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Diesel Engine Thermostats

Purpose and Function

There is a normal operating temperature range between low-temperature and high-temperature extremes. The thermostat controls the minimum normal temperature. The thermostat is a temperature-controlled valve placed at the engine coolant outlet on most engines.

Thermostat Operation

An encapsulated wax-based plastic pellet heat sensor is located on the engine side of the thermostatic valve. As the engine warms, heat swells the heat sensor.

Diesel Engine Thermostat Wax Actuated Thermostat Wax Pellet and Spring

A cross section of a typical wax-actuated thermostat showing the position of the wax pellet and spring

A mechanical link, connected to the heat sensor, opens the thermostat valve. As the thermostat begins to open, it allows some coolant to flow to the radiator, where it is cooled. The remaining part of the coolant continues to flow through the bypass, thereby bypassing the thermostat and flowing back through the engine.

Thermostat Controlling Coolant Flow to Radiator Diesel Engine

(a) When the engine is cold, the coolant flows through the bypass. (b) When the thermostat opens, the coolant can flow to the radiator

The rated temperature of the thermostat indicates the temperature at which the thermostat starts to open. The thermostat is fully open at about 20°F higher than its opening temperature.
If the radiator, water pump, and coolant passages are functioning correctly, the engine should always be operating within the opening and fully open temperature range of the thermostat.

Thermostat Testing

Thermostat Testing

There are three basic methods used to check the operation of the thermostat.

1.  Hot water method. If the thermostat is removed from the vehicle and is closed, insert a 0.015 in. (0.4 mm) feeler gauge in the opening so that the thermostat will hang on the feeler gauge. The thermostat should then be suspended by the feeler gauge in a container of water or coolant along with a thermometer. The container should be heated until the thermostat opens enough to release and fall from the feeler gauge. The temperature at which the thermostat falls is the opening temperature of the thermostat. If it is within 5°F (4°C) of the temperature stamped on the thermostat, the thermostat is satisfactory for use. If the temperature difference is greater, the thermostat should be replaced.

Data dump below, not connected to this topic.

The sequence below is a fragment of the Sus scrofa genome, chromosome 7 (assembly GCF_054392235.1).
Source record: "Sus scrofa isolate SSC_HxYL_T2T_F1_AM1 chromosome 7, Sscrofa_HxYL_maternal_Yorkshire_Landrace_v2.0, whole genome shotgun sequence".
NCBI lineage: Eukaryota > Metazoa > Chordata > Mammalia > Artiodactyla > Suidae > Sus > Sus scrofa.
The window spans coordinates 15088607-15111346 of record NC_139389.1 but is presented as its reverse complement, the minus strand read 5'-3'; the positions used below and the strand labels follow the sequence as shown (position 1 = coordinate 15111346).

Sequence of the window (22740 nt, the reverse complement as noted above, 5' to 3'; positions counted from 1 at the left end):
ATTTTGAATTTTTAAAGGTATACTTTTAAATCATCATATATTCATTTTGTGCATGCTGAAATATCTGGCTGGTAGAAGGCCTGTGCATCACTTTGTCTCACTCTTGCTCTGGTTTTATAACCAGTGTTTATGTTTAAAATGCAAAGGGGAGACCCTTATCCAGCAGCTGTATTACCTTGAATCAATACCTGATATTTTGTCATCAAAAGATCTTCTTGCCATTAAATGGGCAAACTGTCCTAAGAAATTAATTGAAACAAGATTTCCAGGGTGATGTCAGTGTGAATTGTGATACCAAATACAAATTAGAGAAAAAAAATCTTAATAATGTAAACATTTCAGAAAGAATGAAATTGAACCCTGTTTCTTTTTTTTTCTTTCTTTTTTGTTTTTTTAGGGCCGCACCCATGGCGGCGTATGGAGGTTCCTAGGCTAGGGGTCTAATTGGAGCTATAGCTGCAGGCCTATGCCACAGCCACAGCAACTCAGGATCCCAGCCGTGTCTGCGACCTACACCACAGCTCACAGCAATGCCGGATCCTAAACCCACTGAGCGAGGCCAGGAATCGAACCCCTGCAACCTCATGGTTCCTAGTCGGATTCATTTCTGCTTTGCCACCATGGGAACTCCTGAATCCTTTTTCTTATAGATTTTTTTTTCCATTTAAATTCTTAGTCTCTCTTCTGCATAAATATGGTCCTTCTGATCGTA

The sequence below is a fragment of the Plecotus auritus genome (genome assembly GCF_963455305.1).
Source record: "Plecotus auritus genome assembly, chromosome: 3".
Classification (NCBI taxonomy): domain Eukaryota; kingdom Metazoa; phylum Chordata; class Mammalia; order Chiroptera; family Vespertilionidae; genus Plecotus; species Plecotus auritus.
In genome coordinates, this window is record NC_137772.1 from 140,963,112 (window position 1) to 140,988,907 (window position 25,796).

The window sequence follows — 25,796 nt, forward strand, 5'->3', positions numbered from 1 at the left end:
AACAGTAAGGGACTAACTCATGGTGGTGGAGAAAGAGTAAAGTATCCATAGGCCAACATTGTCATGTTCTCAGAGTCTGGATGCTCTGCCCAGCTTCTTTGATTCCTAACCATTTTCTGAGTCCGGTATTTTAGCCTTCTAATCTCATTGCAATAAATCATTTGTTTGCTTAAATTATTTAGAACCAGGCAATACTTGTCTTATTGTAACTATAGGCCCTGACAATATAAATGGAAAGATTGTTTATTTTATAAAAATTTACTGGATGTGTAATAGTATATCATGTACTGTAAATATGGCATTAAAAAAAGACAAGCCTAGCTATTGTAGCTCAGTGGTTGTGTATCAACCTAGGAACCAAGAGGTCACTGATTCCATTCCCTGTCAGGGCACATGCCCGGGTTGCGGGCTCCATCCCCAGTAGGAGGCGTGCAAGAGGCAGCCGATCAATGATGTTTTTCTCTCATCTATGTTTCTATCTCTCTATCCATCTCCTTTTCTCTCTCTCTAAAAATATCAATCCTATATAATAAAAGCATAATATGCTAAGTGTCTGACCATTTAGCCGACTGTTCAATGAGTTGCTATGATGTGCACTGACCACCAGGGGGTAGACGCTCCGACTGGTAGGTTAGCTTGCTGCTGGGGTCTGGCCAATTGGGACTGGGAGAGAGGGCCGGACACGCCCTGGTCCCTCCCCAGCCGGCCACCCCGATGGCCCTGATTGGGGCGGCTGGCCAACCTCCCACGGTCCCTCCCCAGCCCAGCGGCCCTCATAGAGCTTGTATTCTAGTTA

Hot Water Method Checking Opening Temperature of Thermostat Diesel Engine

Checking the opening temperature of a thermostat

2. Infrared thermometer method. An infrared thermometer (also called a pyrometer) can be used to measure the temperature of the coolant near the thermostat. The area on the engine side of the thermostat should be at the highest temperature that exists in the engine. A properly operating cooling system should cause the pyrometer to read as follows:

  • As the engine warms, the temperature reaches near thermostat opening temperature.
  • As the thermostat opens, the temperature drops just as the thermostat opens, sending coolant to the radiator.
  • As the thermostat cycles, the temperature should range between the opening temperature of the thermostat and 20°F (11°C) above the opening temperature.

NOTE: If the temperature rises higher than 20°F (11°C) above the opening temperature of the thermostat, inspect the cooling system for a restriction or low coolant flow. A clogged radiator could also cause the excessive temperature rise.

3. Scan tool method. A scan tool can be used on many vehicles to read the actual temperature of the coolant as detected by the engine coolant temperature (ECT) sensor. Although the sensor or the wiring to and from the sensor may be defective, at least the scan tool can indicate what the computer “thinks” is the engine coolant temperature.

Next Steps towards ASE Certification

Now that you’re familiar with Diesel Engine Thermostats, try out our free Automotive Service Excellence Tests to see how much you know!